Child's Morality Story
An Emperor's Kindness
Adapted From Antique British Book
© James Dearmore, 2009
[Gospel Web Globe]

From Graphic Stories for Boys and Girls — published in England in the 1800's --- A series of morality stories -- stories of interest for children, youths, and even adults.

Joseph II, Emperor of Austria, was a generous, warm-hearted man, who took great delight in doing acts of kindness. One time, as he was passing through the streets of Vienna, dressed as a private gentleman, his attention was attracted to a boy about twelve years old, who timidly drew near, and seemed anxious to speak to him.

"What do you wish, my little friend?" said the gentleman. His voice was so tender, and he had such a kindly look in his eyes that the boy had courage to say:

"O sir, you are very good to speak to me so kindly. I believe you will not refuse to do something for me."

"I should be sorry to refuse you," replied the gentleman; "but why are you begging? You appear to be something better than a beggar."

"I am not a beggar, sir," replied the boy, as a tear trickled down his cheek. "My father was a brave officer in the army. Owing to illness he was obliged to leave the service, and was granted a pension by the emperor. With this pension he supported our family; but a few months ago he died, and we are left very poor indeed."

"Poor child! "said the gentleman. "Is your mother living?"

"Yes, sir, she is; and I have two brothers who are at home with her now. She bas been unable to leave her bed for weeks; and one of us must watch beside her, while the others go out to beg." Saying this, the poor boy tried very hard to keep the great tears from falling, but they would come in spite of all he could do to stop them.

"Well, well, my boy," said the gentleman, "do not feel so unhappy; I shall see what can be done to help you. Is there a doctor to be found near you?"

"There are two, sir, only a little way from where we live."

"That is well. Now you go at once and have one of them to visit your mother. Here is money, not only for the doctor, but for other things to feed you and make you comfortable."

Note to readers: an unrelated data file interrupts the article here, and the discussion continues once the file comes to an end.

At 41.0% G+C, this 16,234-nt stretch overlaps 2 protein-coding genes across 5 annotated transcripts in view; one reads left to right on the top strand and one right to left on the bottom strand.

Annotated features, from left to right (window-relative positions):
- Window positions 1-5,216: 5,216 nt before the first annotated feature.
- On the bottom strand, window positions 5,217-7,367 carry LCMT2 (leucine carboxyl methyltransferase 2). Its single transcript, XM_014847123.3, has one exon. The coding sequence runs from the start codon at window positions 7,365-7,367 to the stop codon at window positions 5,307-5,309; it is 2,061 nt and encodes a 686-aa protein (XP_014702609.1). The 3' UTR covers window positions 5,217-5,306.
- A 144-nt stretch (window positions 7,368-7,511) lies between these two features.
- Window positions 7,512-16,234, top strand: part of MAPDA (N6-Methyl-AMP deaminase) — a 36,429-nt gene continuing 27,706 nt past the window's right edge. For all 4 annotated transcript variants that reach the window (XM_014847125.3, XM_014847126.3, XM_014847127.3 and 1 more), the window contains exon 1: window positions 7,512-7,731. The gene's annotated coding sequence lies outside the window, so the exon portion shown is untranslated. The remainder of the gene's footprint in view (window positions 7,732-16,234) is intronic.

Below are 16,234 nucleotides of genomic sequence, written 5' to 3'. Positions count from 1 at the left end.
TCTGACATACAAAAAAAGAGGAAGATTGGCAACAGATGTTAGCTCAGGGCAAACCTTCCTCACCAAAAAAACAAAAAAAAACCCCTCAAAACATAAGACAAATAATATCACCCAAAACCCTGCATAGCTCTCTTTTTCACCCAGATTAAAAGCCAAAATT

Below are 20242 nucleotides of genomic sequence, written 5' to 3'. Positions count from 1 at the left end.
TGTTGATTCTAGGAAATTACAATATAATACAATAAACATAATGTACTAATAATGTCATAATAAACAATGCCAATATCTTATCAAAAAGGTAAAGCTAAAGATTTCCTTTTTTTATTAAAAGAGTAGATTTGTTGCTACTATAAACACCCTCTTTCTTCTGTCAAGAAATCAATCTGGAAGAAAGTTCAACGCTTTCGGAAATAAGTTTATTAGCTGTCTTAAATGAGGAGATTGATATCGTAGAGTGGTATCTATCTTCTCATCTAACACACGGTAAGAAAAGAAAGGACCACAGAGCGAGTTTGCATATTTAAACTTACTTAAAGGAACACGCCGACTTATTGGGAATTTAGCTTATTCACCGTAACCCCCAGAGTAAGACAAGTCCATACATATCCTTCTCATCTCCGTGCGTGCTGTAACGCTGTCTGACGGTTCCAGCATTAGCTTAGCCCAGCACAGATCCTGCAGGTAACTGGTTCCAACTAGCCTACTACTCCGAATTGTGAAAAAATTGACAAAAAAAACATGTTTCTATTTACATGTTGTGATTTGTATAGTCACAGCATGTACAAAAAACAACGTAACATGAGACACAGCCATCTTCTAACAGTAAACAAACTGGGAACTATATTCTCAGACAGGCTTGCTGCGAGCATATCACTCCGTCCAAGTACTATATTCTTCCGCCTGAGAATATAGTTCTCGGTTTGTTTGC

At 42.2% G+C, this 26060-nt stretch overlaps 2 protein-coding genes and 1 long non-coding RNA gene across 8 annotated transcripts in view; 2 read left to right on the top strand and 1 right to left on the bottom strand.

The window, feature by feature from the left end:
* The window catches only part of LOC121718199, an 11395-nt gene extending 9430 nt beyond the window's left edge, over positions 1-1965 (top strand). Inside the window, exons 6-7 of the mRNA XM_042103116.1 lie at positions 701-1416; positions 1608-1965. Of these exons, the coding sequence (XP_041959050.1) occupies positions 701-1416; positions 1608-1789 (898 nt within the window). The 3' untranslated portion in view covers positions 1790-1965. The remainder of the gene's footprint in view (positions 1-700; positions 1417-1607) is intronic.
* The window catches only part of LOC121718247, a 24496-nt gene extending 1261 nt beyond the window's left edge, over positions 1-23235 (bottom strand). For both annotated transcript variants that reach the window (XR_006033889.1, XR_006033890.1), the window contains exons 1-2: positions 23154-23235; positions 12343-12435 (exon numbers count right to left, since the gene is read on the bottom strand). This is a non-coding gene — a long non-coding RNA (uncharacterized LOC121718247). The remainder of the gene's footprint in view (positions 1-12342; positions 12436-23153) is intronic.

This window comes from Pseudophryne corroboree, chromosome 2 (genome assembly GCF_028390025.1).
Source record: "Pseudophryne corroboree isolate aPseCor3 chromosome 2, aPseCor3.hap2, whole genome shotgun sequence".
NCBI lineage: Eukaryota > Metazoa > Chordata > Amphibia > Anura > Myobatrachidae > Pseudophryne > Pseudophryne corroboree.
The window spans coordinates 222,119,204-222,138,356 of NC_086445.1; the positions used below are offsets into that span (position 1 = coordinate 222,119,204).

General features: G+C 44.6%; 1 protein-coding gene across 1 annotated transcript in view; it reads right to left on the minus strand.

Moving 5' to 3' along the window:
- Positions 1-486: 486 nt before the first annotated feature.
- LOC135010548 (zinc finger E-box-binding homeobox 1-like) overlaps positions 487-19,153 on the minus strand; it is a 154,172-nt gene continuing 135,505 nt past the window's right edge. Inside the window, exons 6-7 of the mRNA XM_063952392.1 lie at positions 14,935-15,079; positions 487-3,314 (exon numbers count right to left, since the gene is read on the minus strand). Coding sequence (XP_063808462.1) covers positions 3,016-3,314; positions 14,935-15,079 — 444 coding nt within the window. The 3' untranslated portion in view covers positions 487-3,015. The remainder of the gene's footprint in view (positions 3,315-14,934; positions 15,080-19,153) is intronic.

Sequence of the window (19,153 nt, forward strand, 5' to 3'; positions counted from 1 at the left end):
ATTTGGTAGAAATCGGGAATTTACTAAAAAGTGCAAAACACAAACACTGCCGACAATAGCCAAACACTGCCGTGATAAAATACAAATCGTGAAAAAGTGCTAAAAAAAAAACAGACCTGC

"0 sir," said the boy, as he looked upon the gentleman in amazement, "how can I thank you enough? This money will save my mother's life, and keep my brothers from want."

"Never mind, my child ; go and get the doctor."

The boy obeyed, and the good emperor having learned where their home was, bent his steps in that direction, and soon arrived there.

The room in which he found the poor woman was very poor indeed. She was lying on a low bedstead, and though still young, her face was pale and thin from sickness and want. Very little furniture of any kind was to be seen, for the mother had sold nearly all she had to obtain bread for her children.

When the emperor entered the room, the widow and the children looked at him in astonishment. They did not know he was their emperor.

"I am a doctor, madam," said he, bowing respectfully; "your neighbours have informed me of your illness, and I am come to offer what service may be in my power."

"Alas! Sir," she answered with some hesitation, "I have no meansd of paying you for your attention."

"Do not distress yourself on thata account; I shall be fully repaid if I have the happiness of restoring you to health."

The emperor inquired all about her Illness, after which he wrote a few lines and placed them on a chair.

"I will leave you this prescription, madam, and on my next visit, I hope to find you much better." He then withdrew. Soon after, the eldest son of the widow came in with a real doctor.

"0 mother!" cried the boy," a kind, good gentleman has given me all this!" and he placed in his mother's hand the money which the emperor had given him. "There now, don't cry, mother; this money will pay the doctor and buy everything till you are well and strong again."

"A doctor has already been here, and has left his prescription. See, there it is," and she pointed to the paper on the chair. The boy took the paper, and no sooner had he glanced at its contents, than he uttered a cry of joy.

"0 mother! It's the best prescription a doctor ever wrote; it's an order for a pension, mother --- a pension for you --- signed by the emperor himself."

The widow and her children were taken under the care of the emperor, and a splendid career was opened up for the boys, who were as brave as their father, and as gentle as their mother. - End of Story

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